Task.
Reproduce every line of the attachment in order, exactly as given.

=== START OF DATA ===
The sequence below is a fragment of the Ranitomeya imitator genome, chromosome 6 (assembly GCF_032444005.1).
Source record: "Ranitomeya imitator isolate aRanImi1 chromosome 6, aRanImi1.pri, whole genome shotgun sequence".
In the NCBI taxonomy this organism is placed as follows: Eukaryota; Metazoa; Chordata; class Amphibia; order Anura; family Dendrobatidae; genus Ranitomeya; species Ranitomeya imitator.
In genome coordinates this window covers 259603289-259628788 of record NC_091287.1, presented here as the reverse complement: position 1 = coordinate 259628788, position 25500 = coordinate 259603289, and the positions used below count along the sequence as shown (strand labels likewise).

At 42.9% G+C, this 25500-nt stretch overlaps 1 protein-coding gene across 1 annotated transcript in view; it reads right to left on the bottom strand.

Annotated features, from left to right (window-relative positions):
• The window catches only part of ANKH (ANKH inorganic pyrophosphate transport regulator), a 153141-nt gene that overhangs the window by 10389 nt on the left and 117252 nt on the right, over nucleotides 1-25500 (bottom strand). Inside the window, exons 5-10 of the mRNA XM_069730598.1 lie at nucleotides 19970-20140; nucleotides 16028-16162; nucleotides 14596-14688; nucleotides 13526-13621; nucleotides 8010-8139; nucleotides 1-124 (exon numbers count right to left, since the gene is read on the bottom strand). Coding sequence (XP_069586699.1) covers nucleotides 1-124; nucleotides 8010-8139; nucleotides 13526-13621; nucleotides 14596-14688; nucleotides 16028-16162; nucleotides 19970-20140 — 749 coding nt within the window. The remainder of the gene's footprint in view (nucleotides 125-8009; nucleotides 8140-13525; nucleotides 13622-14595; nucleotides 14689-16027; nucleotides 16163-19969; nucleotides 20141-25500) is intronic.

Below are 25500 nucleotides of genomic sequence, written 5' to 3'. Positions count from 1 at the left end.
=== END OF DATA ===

The sequence below is a fragment of the Ranitomeya imitator genome, chromosome 6 (assembly GCF_032444005.1).
Source record: "Ranitomeya imitator isolate aRanImi1 chromosome 6, aRanImi1.pri, whole genome shotgun sequence".
In the NCBI taxonomy this organism is placed as follows: Eukaryota; Metazoa; Chordata; class Amphibia; order Anura; family Dendrobatidae; genus Ranitomeya; species Ranitomeya imitator.
In genome coordinates this window covers 259603289-259628788 of record NC_091287.1, presented here as the reverse complement: position 1 = coordinate 259628788, position 25500 = coordinate 259603289, and the positions used below count along the sequence as shown (strand labels likewise).

At 42.9% G+C, this 25500-nt stretch overlaps 1 protein-coding gene across 1 annotated transcript in view; it reads right to left on the bottom strand.

Annotated features, from left to right (window-relative positions):
• The window catches only part of ANKH (ANKH inorganic pyrophosphate transport regulator), a 153141-nt gene that overhangs the window by 10389 nt on the left and 117252 nt on the right, over nucleotides 1-25500 (bottom strand). Inside the window, exons 5-10 of the mRNA XM_069730598.1 lie at nucleotides 19970-20140; nucleotides 16028-16162; nucleotides 14596-14688; nucleotides 13526-13621; nucleotides 8010-8139; nucleotides 1-124 (exon numbers count right to left, since the gene is read on the bottom strand). Coding sequence (XP_069586699.1) covers nucleotides 1-124; nucleotides 8010-8139; nucleotides 13526-13621; nucleotides 14596-14688; nucleotides 16028-16162; nucleotides 19970-20140 — 749 coding nt within the window. The remainder of the gene's footprint in view (nucleotides 125-8009; nucleotides 8140-13525; nucleotides 13622-14595; nucleotides 14689-16027; nucleotides 16163-19969; nucleotides 20141-25500) is intronic.

Below are 25500 nucleotides of genomic sequence, written 5' to 3'. Positions count from 1 at the left end.